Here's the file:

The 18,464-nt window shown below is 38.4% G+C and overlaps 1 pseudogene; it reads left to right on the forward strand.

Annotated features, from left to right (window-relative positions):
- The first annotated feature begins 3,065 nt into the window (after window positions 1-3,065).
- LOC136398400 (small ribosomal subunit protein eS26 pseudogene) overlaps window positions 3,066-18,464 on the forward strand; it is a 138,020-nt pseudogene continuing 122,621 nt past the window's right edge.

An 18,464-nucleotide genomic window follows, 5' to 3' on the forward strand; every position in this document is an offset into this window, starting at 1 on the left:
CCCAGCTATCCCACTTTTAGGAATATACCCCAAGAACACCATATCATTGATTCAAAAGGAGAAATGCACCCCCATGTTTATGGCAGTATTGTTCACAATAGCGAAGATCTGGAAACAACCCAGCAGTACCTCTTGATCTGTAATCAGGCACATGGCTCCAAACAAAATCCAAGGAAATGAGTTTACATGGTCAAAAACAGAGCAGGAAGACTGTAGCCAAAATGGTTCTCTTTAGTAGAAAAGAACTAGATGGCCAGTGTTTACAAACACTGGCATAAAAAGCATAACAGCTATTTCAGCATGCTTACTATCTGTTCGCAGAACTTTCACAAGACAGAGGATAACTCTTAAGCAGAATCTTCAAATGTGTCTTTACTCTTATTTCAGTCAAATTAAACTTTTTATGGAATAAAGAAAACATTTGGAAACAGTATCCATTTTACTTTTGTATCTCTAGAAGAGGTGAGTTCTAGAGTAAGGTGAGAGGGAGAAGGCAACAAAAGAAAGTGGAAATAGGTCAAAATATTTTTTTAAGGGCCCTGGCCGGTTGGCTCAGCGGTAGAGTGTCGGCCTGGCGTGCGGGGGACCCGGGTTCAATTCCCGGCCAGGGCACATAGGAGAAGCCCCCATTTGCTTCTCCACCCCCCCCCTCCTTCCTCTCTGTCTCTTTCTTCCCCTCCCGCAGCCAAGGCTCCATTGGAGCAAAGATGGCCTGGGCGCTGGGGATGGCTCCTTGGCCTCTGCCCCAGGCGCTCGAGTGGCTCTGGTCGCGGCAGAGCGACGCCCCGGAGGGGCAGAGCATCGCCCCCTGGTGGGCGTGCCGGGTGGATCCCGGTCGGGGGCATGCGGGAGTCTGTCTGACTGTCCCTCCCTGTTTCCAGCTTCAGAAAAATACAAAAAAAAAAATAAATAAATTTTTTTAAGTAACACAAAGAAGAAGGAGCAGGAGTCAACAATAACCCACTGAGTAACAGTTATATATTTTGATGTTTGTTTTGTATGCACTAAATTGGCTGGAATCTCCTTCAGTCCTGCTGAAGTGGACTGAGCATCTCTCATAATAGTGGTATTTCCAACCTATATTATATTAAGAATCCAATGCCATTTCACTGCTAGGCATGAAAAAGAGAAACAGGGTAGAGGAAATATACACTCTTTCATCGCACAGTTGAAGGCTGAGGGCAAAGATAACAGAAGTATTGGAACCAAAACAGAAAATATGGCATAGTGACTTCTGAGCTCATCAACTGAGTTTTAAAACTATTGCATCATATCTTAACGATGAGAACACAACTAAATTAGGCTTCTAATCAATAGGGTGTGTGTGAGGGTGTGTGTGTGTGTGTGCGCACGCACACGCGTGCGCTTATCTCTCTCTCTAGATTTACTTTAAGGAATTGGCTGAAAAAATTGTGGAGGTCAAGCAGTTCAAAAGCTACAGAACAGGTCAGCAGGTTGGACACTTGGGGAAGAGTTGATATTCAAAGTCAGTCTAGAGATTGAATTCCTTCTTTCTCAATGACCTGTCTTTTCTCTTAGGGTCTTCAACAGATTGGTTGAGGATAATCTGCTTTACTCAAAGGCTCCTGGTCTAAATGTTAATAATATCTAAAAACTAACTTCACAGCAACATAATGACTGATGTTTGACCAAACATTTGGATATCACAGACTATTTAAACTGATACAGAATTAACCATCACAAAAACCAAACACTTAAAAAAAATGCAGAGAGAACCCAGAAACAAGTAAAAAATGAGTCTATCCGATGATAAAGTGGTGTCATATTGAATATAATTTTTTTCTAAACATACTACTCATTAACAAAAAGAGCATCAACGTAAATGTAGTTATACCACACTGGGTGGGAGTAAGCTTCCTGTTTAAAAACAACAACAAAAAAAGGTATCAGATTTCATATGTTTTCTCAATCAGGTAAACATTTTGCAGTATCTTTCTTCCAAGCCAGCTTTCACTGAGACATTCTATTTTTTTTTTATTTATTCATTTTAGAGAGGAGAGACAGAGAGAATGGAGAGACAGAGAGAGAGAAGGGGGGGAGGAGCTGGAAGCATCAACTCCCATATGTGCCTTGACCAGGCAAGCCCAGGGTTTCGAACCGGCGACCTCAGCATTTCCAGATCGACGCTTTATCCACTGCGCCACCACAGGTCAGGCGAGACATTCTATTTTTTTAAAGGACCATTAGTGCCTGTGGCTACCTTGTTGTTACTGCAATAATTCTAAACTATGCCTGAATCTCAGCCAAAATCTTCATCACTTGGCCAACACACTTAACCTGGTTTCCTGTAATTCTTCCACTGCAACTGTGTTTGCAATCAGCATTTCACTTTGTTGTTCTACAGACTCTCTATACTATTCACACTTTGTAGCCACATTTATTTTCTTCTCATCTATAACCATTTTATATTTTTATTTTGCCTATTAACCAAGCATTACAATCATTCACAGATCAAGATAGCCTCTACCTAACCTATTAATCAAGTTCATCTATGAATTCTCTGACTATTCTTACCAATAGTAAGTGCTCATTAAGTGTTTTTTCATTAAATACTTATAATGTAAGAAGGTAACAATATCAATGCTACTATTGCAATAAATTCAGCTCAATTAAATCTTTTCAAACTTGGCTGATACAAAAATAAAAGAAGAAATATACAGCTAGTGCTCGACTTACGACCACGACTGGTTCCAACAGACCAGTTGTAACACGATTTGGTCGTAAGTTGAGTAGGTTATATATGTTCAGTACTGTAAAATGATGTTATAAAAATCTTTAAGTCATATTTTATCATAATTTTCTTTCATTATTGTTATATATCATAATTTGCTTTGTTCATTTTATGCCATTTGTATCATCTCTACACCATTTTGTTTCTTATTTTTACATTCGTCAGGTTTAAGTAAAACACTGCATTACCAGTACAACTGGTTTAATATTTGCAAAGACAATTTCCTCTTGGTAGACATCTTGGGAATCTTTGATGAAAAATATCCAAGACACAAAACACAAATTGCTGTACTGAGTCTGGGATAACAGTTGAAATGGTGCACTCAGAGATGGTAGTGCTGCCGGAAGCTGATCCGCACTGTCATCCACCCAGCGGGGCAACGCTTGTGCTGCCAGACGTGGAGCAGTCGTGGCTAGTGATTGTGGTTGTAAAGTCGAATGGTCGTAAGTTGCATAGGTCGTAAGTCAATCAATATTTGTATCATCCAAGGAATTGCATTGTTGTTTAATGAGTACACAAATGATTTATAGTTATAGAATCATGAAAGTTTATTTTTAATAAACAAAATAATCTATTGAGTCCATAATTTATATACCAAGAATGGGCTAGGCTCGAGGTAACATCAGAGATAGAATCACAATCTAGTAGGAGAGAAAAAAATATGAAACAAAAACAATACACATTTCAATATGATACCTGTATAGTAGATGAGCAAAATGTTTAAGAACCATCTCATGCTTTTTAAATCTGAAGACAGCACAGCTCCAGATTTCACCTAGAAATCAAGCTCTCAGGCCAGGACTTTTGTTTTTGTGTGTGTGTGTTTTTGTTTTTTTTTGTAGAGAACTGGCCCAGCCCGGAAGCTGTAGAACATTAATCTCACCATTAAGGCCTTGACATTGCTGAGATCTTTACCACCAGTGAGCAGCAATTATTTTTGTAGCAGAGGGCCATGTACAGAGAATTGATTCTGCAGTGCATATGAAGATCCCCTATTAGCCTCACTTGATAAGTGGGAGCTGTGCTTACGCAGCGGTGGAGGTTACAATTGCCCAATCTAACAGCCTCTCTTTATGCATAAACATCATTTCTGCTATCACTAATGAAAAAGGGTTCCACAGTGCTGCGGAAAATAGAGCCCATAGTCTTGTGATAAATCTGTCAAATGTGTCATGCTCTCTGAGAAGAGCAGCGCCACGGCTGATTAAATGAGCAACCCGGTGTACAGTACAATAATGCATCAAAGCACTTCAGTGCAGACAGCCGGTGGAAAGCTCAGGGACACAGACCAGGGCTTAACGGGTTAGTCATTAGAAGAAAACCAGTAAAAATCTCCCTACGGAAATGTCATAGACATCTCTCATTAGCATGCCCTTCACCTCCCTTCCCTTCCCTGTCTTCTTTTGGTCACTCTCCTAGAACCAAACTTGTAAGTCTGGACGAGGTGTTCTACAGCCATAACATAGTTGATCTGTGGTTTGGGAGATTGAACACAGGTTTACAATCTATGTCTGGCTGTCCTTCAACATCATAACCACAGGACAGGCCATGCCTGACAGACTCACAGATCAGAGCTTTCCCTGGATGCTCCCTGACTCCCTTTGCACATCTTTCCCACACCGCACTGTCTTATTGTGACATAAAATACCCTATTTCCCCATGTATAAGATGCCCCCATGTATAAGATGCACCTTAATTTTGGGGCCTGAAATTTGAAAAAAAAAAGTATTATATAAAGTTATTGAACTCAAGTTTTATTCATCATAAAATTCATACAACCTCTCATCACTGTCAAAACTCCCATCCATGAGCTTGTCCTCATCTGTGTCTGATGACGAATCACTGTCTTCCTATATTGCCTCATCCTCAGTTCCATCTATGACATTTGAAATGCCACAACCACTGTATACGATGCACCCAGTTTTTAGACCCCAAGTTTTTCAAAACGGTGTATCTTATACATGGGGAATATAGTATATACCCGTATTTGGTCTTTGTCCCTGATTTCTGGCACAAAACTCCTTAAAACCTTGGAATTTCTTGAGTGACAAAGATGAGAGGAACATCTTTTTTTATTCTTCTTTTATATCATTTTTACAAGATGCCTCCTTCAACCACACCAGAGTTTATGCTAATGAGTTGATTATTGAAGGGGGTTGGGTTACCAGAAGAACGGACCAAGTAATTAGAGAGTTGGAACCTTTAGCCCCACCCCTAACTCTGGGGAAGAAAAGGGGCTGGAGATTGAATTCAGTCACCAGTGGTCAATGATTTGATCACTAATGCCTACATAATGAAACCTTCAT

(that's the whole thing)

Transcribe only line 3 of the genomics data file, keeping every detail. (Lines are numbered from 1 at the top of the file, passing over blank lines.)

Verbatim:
- The first annotated feature begins 3,065 nt into the window (after window positions 1-3,065).